The use of trusts in estate planning

Some Missouri residents may hold the common misconception that estate planning is about death, when in many cases it is also about allowing a person to maintain control over his or her assets while living as well. A basic will may serve this purpose well enough for many people, but for others a trust can be invaluable.

A trust is a legal document that places a person’s assets in the care of a third party to be managed on behalf of a beneficiary. Trusts are often set up to leave assets for a child that will be managed by a financial institution until a certain age or even to give funds to a charity after death. The person who creates the trust is known as the settlor, while the third party, or trustee, is responsible for managing the assets owned by the trust on behalf of its named beneficiaries. The two major types of trust are a living trust, which takes effect during the lifetime of the settlor, and a testamentary trust, which is contained in the settlor’s will and only goes into effect after the death of the settlor.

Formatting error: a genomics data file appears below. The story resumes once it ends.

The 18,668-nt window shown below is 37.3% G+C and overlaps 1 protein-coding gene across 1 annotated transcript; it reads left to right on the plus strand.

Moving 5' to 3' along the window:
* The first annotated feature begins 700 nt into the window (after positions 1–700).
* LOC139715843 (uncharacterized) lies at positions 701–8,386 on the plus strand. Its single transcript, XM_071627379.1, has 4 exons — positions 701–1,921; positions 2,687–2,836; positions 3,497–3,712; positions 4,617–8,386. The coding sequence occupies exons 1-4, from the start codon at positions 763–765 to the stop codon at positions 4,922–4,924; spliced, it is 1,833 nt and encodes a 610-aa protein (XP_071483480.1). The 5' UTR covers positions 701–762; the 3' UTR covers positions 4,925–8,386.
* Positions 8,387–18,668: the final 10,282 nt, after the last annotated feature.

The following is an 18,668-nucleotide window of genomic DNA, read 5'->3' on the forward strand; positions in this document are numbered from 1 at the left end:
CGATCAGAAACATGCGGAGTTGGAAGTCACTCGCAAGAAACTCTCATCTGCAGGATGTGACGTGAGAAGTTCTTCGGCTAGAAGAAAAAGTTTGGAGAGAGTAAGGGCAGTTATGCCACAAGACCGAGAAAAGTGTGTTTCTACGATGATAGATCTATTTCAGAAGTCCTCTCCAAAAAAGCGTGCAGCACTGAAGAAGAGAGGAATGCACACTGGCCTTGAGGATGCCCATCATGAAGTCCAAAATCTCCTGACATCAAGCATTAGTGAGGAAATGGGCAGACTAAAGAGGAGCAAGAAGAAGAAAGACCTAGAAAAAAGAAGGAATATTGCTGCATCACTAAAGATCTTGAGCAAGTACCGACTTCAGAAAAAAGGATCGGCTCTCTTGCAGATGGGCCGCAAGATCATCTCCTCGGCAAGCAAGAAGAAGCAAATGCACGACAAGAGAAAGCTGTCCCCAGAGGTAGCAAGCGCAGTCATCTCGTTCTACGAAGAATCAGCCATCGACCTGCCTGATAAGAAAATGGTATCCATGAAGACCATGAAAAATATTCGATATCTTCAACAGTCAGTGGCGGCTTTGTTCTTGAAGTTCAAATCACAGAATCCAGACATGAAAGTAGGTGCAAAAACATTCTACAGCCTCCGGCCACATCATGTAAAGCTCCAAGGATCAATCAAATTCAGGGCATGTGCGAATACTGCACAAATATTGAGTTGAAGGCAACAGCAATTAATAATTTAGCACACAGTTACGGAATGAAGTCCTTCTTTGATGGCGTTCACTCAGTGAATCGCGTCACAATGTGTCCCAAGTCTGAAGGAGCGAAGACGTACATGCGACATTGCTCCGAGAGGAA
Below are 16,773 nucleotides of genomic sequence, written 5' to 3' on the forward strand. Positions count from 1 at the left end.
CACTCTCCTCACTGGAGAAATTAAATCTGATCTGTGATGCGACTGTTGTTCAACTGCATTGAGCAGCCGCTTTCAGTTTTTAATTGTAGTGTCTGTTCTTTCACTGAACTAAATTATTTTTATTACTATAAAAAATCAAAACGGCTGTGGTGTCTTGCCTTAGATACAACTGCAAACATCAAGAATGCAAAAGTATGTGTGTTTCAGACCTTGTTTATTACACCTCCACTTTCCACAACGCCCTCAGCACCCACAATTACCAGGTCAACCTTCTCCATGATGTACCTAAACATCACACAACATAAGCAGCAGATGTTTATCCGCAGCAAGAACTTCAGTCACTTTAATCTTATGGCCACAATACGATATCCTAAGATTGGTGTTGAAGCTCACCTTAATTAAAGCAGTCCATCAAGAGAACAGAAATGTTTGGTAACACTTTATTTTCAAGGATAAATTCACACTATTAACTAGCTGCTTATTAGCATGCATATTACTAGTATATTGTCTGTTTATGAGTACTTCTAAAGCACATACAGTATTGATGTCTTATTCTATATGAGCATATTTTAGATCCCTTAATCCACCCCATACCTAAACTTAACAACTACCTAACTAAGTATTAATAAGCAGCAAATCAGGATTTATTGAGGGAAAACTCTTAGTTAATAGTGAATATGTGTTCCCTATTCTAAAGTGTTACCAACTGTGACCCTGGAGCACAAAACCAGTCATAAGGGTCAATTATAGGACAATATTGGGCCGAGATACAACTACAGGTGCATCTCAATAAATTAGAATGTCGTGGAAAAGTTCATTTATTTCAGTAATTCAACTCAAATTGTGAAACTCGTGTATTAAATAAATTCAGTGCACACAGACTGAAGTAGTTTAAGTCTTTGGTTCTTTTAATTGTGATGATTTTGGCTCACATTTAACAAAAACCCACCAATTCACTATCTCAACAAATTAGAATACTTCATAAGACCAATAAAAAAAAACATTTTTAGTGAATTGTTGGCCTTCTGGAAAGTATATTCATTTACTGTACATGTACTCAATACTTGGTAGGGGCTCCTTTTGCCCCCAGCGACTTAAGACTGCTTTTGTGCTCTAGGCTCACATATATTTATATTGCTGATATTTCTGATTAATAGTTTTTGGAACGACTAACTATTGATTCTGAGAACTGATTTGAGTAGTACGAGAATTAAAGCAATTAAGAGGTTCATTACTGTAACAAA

While trusts are often considered a vehicle to minimize the effect of federal estate taxes, that aspect has become less important, as the increase in the federal exemption has resulted in the fact that very few estates will end up paying any tax at all. They remain important, though, for a variety of other reasons, including situations where a settlor does not want a beneficiary to receive an inheritance all at once, as would be the case with a will.

Another type of trust is a special needs trusts, which can be an effective way to provide care for a disabled child without jeopardizing his or her eligibility for federal assistance. An estate planning attorney will take into account a client’s goals and circumstances when considering the use of a trust as part of a comprehensive estate plan.

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POSTED IN: Estate Administration & Probate, Trusts